In his article, Brown digs into the history of the homeschooling movement, noting that far-right Republicans were railing against what they saw as a liberal agenda in public schools back in the 1970s. One of those Republicans was Bob Dornan, who spent many years in the House of Representatives back when Orange County, California was a hotbed of conservatism. Heath's article includes video of Dornan speaking at a 1970s event in Sacramento before he became a congressman:Dornan is now 88, and Heath cites him as an example of someone who has viewed schools as a culture war battleground. Now, according to Brown, Bannon is pushing that type of message.

"For Bannon, it would seem, schools are battlegrounds of belonging and ownership," Brown observes. "Forbidding schools from teaching about racism is a way to defend the neighborhood, whether it is in Charleston or Richmond."

GOP Bill Whitewashes History, Requires Students To Memorize ‘Patriotic’ Texts

Reprinted with permission from American Independent

Rep. Jason Smith (R-MO) wants to make sure kids are taught to be patriotic in their schools. His new bill would strip federal funding from any school that does not force them to memorize his selected historical texts.

On Wednesday, Smith filed H.R.4923, the Love America Act. If enacted, it would, according to its official title, "prohibit Federal funding for educational agencies and schools whose students do not read certain foundational texts of the United States and are not able to recite those texts or that teach that those texts are products of white supremacy or racism."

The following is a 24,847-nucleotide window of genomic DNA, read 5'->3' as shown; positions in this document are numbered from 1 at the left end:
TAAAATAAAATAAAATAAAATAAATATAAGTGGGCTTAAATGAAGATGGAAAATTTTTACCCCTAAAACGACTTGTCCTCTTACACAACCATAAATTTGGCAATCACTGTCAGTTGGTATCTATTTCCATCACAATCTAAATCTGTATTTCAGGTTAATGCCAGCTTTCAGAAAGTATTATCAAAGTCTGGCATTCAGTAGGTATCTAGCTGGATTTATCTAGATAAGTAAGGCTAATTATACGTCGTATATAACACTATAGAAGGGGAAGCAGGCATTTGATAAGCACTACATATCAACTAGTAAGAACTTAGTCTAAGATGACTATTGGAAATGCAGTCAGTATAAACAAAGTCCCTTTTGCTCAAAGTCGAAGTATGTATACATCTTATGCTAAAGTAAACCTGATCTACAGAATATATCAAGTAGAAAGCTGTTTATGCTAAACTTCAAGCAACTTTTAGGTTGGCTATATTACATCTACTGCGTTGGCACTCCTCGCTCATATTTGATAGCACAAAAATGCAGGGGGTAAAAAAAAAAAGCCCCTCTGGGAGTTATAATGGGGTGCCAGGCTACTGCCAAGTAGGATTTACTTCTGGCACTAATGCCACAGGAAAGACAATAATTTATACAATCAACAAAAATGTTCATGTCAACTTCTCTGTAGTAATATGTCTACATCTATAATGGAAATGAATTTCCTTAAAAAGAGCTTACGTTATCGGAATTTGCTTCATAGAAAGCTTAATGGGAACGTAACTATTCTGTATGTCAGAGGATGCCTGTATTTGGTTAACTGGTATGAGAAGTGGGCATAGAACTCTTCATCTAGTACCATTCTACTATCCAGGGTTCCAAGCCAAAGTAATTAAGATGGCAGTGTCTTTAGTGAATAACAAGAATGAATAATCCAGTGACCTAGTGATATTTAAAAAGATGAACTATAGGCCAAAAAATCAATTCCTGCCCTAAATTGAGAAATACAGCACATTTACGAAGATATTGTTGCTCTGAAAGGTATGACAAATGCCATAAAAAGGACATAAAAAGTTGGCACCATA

Reps. Yvette Herrell (R-NM) and Barry Moore (R-AL) signed on as original co-sponsors. Sen. Josh Hawley (R-MO) filed a companion bill in the Senate on July 26.

"Americans have every reason to be proud of the ideals our country was founded on, but radical, left-wing education activists are hijacking school curriculums and injecting poisonous ideology onto our nation's youth," Smith was quoted as saying in a press release issued by his office. "These Critical Race Theory advocates seek to reframe our founding as racist in an effort to turn America into an unrecognizable socialist country. America's foundational texts are the shining lights for every free and prosperous nation across the globe. This legislation will empower those who love our country to instill the same sense of pride in America that has been passed down through the generations."

The bills as currently written would not just encourage patriotic education; they would block all federal funding to any school that does not teach U.S. history as the bills mandate.

According to the Senate version:

Federal funds shall only be provided to an educational agency or school in which —

(1) students in the first grade read and are able to recite the Pledge of Allegiance;